NEW YORK (CNNMoney.com) -- Many investing pros thought that 2010 would be the year when quality growth companies, firms with strong balance sheets and healthy earnings prospects, would lead the market.
We're still waiting for that to happen. Sure, the year is only about a month and a half old. But so far, this year is looking a lot like 2009. Companies with questionable fundamentals are on fire while many solid blue chips lag.
Eastman Kodak is up nearly 42% this year, making it the biggest gainer in the S&P 500 so far in 2010. To be fair, Kodak (EK, Fortune 500) does look like an appealing turnaround story. The company reported a fourth-quarter profit last month -- the first time the photo giant did so in more than a year.
Still, Kodak's best days are clearly behind it as the company never truly cashed in on the shift from traditional film to digital photos. Analysts are predicting a full-year profit for 2010, but only flat sales growth. What's more, Wall Street is currently predicting that Kodak will lose money in 2011 and that sales will fall.
Does that sound like a stock that should be the S&P 500's biggest winner?
Kodak isn't the only stock of questionable quality having a strong year. Several unprofitable regional banks, including Utah's Zions Bancorp (ZION) and a trio of troubled lenders from the Buckeye State -- KeyCorp (KEY, Fortune 500), Fifth Third Bancorp (FITB, Fortune 500) and Huntington Bancshares (HBAN) -- are all up more than 20% this year.
These banks, as well as several other regional banks, have rallied mainly due to signs that the worst is over in terms of big writedowns for credit-related losses.
That may be true, but that doesn't mean these banks are now suddenly healthy again. At some point, investors will want more than just assurance that these banks won't completely collapse.
"You're still going to see companies that had almost near death experiences last year reporting a recovery from that experience and that's going to look attractive," said Mark Phelps, CEO of W.P. Stewart & Co., an investment firm in New York. "But that sentiment is going to run out after a couple of quarters."
Phelps, whose firm only invests in a small group of high-quality companies with a big global presence, said long-term investors looking for good stocks for the next few years are better off buying companies such as PepsiCo (PEP, Fortune 500), Mastercard (MA, Fortune 500) and Procter & Gamble (PG, Fortune 500). His firm owns all three.
Robert Zagunis co-portfolio manager of the Jensen Portfolio in Lake Oswego, Ore., agreed with Phelps. He said his firm is avoiding "low-quality stuff" in favor of owning more steady performers such as P&G, Coca-Cola (KO, Fortune 500), Clorox (CLX, Fortune 500) and Colgate-Palmolive (CL, Fortune 500).
Zagunis said he is encouraged by recent quarterly profits from these companies, and thinks that investors will eventually realize that dependability makes more sense than speculation.
"A theme is emerging that bodes pretty well. Companies that made good decisions over the past year and a half are starting to show strong earnings and top line growth," he said. "It's a pleasant surprise and it's a return to real growth, not just lower costs driven by inventory and job cuts."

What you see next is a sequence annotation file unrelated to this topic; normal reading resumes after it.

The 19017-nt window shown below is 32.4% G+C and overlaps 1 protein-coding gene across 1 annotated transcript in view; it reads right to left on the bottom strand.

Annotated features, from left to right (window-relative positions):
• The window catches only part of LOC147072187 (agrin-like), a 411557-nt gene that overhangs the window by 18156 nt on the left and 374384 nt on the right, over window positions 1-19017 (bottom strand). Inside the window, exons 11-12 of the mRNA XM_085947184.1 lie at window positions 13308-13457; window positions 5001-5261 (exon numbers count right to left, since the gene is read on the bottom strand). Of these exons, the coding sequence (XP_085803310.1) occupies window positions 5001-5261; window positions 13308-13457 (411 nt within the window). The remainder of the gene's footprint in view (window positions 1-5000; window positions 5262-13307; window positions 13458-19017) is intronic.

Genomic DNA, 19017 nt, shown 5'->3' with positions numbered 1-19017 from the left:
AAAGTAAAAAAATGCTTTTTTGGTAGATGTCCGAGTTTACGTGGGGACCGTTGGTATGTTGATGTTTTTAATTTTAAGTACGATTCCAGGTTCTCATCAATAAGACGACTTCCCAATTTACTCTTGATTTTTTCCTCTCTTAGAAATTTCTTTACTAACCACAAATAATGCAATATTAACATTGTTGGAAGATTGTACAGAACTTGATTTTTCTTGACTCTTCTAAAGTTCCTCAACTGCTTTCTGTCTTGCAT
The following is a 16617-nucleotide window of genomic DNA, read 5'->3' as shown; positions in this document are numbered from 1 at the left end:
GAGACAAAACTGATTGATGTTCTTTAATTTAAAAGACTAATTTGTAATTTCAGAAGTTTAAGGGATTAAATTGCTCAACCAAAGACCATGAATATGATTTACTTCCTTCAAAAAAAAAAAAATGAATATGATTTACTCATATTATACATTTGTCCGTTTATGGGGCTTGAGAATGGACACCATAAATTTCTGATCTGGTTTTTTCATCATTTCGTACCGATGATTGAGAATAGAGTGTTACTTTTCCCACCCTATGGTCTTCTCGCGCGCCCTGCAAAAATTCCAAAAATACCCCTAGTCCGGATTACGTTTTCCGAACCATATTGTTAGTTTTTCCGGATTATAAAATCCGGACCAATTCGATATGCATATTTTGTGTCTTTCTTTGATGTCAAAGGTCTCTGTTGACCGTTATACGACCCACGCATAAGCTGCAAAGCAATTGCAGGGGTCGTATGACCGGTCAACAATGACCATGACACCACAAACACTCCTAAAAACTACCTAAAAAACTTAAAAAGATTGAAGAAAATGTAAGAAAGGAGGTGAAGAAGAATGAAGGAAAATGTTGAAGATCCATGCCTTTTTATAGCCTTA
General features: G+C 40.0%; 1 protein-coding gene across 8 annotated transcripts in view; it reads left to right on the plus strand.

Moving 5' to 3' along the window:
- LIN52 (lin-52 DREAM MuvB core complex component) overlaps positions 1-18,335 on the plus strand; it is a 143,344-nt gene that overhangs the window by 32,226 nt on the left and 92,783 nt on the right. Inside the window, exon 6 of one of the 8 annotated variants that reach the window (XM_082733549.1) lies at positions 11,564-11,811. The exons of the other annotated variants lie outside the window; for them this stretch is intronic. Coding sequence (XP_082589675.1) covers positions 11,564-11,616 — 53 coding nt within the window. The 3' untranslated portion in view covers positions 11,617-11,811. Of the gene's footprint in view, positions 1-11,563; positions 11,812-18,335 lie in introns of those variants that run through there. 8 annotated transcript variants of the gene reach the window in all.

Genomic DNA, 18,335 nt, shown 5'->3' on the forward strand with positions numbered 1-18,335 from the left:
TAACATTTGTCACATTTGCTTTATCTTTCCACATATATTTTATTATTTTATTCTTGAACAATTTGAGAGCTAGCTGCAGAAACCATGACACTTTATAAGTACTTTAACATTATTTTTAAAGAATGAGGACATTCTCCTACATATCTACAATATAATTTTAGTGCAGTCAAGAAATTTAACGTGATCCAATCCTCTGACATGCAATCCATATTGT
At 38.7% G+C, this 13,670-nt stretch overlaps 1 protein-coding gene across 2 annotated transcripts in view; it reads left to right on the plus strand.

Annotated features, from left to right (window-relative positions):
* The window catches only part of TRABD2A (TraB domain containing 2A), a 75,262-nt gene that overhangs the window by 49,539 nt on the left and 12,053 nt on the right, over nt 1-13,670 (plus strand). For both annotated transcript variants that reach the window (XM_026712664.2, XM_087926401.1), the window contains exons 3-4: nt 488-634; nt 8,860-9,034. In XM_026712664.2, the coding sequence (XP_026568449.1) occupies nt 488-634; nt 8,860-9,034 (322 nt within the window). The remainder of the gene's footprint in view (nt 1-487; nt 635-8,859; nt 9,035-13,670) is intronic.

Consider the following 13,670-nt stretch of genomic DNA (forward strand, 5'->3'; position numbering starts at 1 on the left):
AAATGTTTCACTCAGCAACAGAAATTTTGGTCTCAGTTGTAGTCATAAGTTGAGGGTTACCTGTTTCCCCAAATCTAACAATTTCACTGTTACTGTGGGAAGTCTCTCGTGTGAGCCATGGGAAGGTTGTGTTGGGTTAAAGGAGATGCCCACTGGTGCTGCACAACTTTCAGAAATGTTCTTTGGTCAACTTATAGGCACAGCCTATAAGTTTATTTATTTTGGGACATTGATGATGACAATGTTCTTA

Bill Fries, a portfolio manager with Thornburg Investment Management in Santa Fe, N.M., added that another reason for a big surge in companies of more questionable quality is that there is a sense these stocks may still be cheap after getting beat up so badly in 2008 and early last year.
"Any time the market puts a scare in people, investors become more valuation conscious. But I think sometimes the low valuations can be a head fake," he said.
He points to the banks and home builder sector, another strong performer this year, as an example of seemingly cheap prices being an illusion. Lennar (LEN), D.R. Horton (DHI, Fortune 500) and Pulte Homes (PHM, Fortune 500) have all shot up at least 15% this year.
Investors may be betting that the stocks are bargains because the housing market may have bottomed and because many builders returned to profitability in the latest quarter.
But the profits were largely a function of a favorable change to tax law, and Fries pointed out that any rebound in housing is going to take several years, not weeks or months, to unfold.
"We are in an environment where we are going to have slow economic growth. The housing industry has been in the tank for quite a while, so any kind of major cure there would turn out to be a surprise," he said.
Jeffrey Saut, chief investment strategist for Raymond James in St. Petersburg, Fla., summed up the market's increasingly myopic focus best.
"Is the junk rally over? I don't know but I'm not buying into it," he said. "I want to buy companies with decent fundamentals. I'm not going to buy a stock because I hope someone is going to pay more for it a week from now."
Reader comment of the week: Berkshire Hathaway is now a stock that, to use a famous Palin-ism, Joe Sixpack can buy. I wrote in Thursday's column that Berkshire's B stock still looked attractive even though it's up about 7% since a stock split last month that reduced the per share price to about $75.
And Sheldon Borges apparently agrees. "I've been waiting since I was 12 years old to afford this stock. I am happy to own some now," he wrote. I don't know how old Mr. Borges is now, but 12-year olds today can do a lot worse than deciding to emulate Warren Buffett.
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